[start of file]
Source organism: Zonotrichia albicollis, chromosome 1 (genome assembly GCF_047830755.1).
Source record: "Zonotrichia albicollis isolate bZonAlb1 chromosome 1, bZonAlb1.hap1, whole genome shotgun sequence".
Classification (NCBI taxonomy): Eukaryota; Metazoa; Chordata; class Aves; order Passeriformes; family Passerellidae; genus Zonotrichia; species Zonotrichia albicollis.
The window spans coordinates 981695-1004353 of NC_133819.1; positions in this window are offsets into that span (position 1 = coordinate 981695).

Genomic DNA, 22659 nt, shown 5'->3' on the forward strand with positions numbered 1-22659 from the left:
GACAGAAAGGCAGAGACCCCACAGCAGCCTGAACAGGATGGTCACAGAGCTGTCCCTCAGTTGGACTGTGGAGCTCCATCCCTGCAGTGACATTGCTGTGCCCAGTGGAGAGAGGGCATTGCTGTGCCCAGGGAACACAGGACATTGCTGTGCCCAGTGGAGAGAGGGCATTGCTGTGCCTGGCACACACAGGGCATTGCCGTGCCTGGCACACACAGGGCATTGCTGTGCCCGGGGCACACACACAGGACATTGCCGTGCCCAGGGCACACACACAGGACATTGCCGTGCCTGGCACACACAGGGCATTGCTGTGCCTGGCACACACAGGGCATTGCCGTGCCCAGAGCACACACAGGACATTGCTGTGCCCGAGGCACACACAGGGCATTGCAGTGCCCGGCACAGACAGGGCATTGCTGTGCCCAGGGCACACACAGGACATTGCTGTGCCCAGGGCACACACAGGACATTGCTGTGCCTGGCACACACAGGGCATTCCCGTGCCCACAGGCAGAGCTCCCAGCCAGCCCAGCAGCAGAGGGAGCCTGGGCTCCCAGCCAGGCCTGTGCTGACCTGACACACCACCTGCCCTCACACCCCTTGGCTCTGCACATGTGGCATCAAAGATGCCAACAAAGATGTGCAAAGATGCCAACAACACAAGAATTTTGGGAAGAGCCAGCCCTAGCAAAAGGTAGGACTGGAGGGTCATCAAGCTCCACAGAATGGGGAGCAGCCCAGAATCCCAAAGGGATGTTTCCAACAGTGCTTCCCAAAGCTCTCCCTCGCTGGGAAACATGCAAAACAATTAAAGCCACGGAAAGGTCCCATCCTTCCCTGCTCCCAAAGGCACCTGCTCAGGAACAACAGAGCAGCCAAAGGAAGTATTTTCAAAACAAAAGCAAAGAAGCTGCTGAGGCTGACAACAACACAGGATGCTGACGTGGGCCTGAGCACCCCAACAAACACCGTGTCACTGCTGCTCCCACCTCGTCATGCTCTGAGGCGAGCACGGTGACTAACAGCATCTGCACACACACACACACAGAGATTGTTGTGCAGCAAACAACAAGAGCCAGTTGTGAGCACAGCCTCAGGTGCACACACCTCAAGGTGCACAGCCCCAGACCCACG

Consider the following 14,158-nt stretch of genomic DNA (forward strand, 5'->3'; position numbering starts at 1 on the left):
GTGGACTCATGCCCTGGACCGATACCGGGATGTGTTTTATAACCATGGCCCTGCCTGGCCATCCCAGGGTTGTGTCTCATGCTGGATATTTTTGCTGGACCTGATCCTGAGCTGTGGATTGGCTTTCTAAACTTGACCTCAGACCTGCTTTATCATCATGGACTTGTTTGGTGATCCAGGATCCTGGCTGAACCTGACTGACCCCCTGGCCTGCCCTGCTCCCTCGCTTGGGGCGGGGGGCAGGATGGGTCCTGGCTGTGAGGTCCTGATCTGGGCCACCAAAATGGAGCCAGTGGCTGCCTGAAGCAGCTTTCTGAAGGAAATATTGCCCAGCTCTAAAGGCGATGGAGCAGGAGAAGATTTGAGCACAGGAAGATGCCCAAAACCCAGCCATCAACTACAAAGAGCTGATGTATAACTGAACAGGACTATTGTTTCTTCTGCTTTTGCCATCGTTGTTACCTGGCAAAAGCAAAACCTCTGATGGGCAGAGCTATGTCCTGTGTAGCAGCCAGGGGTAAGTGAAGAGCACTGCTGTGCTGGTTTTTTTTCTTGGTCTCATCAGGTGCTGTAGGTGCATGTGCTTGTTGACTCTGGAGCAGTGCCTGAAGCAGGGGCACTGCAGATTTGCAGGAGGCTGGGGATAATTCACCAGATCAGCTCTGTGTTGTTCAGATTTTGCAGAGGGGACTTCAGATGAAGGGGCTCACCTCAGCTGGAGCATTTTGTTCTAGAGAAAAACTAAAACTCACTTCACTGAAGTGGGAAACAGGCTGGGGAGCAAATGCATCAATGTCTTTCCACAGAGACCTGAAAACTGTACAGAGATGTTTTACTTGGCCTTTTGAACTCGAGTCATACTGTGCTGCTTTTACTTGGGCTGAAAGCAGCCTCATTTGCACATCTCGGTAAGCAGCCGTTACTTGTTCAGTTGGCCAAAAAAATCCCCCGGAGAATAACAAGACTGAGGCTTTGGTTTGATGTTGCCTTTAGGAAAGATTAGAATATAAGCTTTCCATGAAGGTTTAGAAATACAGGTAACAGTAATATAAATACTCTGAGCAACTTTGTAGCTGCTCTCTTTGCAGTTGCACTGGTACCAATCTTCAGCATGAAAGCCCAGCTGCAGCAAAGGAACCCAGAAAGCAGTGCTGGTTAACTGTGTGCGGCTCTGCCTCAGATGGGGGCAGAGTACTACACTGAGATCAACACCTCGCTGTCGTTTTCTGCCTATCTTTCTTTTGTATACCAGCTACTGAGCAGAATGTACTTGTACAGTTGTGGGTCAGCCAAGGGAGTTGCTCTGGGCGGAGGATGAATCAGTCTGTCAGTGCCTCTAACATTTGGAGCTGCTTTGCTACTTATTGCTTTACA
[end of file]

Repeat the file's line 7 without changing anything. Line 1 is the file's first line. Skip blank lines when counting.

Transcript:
Consider the following 14,158-nt stretch of genomic DNA (forward strand, 5'->3'; position numbering starts at 1 on the left):